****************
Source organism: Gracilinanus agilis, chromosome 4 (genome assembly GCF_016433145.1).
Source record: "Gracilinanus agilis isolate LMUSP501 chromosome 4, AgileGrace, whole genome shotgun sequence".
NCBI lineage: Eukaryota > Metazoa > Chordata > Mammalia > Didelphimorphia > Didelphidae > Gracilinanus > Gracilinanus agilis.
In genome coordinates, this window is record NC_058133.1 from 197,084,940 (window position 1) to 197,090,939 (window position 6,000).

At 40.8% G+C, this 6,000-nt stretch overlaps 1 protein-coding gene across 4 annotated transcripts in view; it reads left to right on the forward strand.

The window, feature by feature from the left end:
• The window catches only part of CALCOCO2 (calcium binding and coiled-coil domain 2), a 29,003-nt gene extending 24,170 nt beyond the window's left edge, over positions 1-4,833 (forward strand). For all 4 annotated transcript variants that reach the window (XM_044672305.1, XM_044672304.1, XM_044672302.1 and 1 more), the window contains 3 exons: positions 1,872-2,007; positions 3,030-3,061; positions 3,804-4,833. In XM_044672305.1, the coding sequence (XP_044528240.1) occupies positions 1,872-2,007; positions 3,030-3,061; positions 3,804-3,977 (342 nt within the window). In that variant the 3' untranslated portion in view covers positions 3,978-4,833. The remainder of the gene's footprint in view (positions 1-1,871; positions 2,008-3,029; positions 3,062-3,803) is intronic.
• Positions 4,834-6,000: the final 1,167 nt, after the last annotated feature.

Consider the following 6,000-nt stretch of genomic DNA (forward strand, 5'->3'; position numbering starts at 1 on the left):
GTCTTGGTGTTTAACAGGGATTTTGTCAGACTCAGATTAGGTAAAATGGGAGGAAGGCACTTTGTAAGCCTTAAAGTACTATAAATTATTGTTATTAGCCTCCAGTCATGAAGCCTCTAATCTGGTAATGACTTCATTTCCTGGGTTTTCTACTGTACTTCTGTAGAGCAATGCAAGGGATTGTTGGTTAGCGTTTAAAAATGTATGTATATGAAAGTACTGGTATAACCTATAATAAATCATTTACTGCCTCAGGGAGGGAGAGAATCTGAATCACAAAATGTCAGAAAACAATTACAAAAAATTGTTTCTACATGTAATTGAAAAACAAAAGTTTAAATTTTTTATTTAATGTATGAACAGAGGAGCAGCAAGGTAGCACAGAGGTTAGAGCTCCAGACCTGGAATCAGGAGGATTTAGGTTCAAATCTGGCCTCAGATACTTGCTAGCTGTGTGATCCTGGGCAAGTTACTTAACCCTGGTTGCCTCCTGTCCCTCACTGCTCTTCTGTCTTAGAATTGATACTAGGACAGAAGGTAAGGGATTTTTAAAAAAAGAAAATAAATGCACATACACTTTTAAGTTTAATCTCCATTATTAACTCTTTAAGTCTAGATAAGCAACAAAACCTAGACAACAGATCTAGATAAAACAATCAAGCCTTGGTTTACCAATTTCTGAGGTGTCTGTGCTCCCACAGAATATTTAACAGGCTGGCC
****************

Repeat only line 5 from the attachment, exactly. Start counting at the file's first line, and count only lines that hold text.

At 40.8% G+C, this 6,000-nt stretch overlaps 1 protein-coding gene across 4 annotated transcripts in view; it reads left to right on the forward strand.